Going to church for Rosh Hashana Tradition: During the high holidays, Jewish groups lacking synagogues have turned to using churches, movie theaters and school auditoriums. At one service the Torah was kept in a voting booth.

Sun Journal

September 24, 1998|By Dawn Fallik | Dawn Fallik,SPECIAL TO THE SUN

COLUMBIA, Mo. -- In this college town there are 13 churches for Southern Baptists, seven for Lutherans and three for Jehovah's Witnesses. Almost three pages in the phone book offer this city of 70,000 multiple places of worship for Christian Scientists, Pentecostals and Presbyterians.

But look up "synagogue" and there is one listing, between "Swimming Pools--Public" and "T-Shirts--Retail."

"We're pretty much the only game in town," says Rabbi Yossi Feintuch, religious leader of Congregation Beth Shalom. Affiliated with the Jewish Reform movement, the congregation offers services to 150 families as well as the Jewish students who attend the University of Missouri.

So what happens when the only Jewish game in town decides to hold some Rosh Hashana and Yom Kippur services in a Baptist Church? It's a position many Jews have faced across the nation, as synagogues try to handle cost, space and interfaith issues in one fell swoop.

"There are people who would say it's inappropriate but they would be on the most Conservative end," says Rabbi Jerome M. Epstein, executive vice president of the United Synagogues of Conservative Judaism. The New York group represents more than 800 synagogues nationally and does not have a specific policy regarding holding services in churches.

"A synagogue is a synagogue because Jews pray there. Some people pray in schools and other places and it's fine," Epstein says. "Churches are just another place of worship. We simply advise to cover up ritual objects that may not be appropriate."

For small groups, like the Havurah group in Middlebury, Vt., it's a matter of simply finding a place for the Jewish community to be together, says David Weinstock, a leader of the non-affiliated group. "One year we held services at the community hall, and we needed a place to put the Torah and we used a voting booth as the ark."

The group now meets at Middlebury College in cooperation with the Hillel Foundation for Jewish Campus Life. But, Weinstock says, the group has held services in Methodist churches and he probably wouldn't be bothered by a Roman Catholic church, either.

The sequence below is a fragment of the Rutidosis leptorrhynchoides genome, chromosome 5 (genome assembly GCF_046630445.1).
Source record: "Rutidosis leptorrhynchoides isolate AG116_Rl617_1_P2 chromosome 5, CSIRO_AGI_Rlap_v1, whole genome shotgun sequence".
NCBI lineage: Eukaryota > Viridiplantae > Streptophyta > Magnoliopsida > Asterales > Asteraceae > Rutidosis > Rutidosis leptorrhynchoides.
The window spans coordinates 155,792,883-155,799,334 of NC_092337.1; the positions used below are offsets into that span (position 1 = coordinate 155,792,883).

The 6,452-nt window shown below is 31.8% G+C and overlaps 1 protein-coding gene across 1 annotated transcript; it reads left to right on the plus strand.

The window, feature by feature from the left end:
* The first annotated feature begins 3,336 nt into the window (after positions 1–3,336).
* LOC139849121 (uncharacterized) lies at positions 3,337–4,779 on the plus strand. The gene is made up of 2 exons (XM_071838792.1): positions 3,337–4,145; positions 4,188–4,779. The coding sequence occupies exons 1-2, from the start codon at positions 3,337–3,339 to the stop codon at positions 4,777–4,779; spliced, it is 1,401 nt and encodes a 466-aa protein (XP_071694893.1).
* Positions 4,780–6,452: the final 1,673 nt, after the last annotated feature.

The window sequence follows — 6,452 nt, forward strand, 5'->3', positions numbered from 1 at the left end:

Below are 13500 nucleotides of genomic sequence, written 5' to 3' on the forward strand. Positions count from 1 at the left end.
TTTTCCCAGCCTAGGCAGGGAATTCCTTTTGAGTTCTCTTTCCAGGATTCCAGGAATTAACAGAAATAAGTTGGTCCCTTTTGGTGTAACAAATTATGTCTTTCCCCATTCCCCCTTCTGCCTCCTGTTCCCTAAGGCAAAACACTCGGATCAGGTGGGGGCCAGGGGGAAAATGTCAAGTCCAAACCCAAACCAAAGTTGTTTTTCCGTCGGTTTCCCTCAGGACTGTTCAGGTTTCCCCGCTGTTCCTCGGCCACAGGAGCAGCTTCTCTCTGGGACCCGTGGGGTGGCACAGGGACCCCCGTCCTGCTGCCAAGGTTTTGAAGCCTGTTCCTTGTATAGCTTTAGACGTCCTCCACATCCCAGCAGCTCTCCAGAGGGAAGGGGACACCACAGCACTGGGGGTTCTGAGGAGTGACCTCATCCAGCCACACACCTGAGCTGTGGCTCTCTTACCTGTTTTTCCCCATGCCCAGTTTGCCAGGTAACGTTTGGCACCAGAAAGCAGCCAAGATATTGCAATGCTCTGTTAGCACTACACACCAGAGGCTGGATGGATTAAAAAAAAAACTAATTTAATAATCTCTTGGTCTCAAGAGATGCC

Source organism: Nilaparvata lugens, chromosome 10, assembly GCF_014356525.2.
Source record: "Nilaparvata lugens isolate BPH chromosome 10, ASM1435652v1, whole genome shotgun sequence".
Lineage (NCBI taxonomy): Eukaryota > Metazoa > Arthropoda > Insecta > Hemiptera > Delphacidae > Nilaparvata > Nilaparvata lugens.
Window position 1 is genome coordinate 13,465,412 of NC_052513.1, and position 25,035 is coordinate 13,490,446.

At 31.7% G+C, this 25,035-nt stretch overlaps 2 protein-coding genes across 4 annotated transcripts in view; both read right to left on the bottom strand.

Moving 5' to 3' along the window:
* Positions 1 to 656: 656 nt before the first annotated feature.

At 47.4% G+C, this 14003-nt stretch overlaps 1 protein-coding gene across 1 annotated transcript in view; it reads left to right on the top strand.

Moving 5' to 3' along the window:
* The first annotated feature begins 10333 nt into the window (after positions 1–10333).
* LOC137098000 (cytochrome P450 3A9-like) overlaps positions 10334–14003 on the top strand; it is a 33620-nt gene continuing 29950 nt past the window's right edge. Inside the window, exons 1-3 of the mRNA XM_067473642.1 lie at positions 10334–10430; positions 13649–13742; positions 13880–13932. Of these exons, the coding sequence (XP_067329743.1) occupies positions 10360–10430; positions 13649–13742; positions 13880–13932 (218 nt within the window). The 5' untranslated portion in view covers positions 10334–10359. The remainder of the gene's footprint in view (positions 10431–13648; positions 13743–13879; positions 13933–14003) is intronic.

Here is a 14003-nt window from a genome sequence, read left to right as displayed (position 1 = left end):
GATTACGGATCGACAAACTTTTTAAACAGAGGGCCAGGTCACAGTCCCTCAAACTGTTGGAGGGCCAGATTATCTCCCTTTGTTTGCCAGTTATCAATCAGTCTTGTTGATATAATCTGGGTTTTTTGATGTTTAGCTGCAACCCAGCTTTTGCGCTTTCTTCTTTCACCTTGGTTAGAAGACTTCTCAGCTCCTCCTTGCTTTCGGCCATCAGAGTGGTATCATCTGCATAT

"A crucifix would be pretty heavy to deal with, but it's a cross I could probably bear," he jokes.

For other Jews who live in larger communities, the location of services can be a factor in joining one synagogue or another.

Lorna Cohen grew up in a Conservative Jewish household going to services at a nearby synagogue in a Chicago suburb. During high holidays, services were held at a local movie theater or a school auditorium. When she married a Reform Jew last year, the couple tried to find a compromise in styles and looked to the Jewish Reconstructionist movement. Services were at the First Methodist Church in Evanston, Ill.

"They covered up all the Christ figures and brought in some of the temple's things," Cohen says. "They covered up the crucifix but it was still there. And we sat in pews, and that was weird. But it was also a Reconstructionist service and that was different for me, too." She decided to look for another temple this year -- one that would hold its services in a nondenominational place if not a synagogue proper. "We just have to find a happy medium," she says.

At Missouri's Congregation Beth Shalom, the issue was ignored for many years. The congregation does not have its own temple, choosing instead to share space in the building of the campus' Hillel chapter. While the building's sanctuary offers enough space for Friday night and Saturday morning sabbath audiences, the popular high holidays of Rosh Hashana and Yom Kippur require more space.

In the past the temple simply offered back-to-back two-hour services on the most popular nights -- the first sunsets of Rosh Hashana and Yom Kippur. To handle the different demands of the Jewish population, the 6: 30 service would offer a more

"liberal" approach and the later one would have a more "traditional" feel, with a different prayer book.

When Feintuch came to Beth Shalom last year, just before the high holidays, he was disturbed. "It wasn't just the extra effort involved in developing two different services and two different sermons," the rabbi says. "I saw a community split into two kinds of Jews."

This year he found a prayer book he thought would be acceptable to both traditional and Reform styles and then turned his attention to finding a place large enough to hold about 400 people. The theater at nearby Stephens College and an auditorium at the university were deemed acceptable, but the price was high.

When the rabbi mentioned the possibility of using a church this year, there were a few hesitations, says Bill Yelon, chairman of the congregation's religion committee. But when the committee looked at the Baptist church, they felt it was worth a shot.

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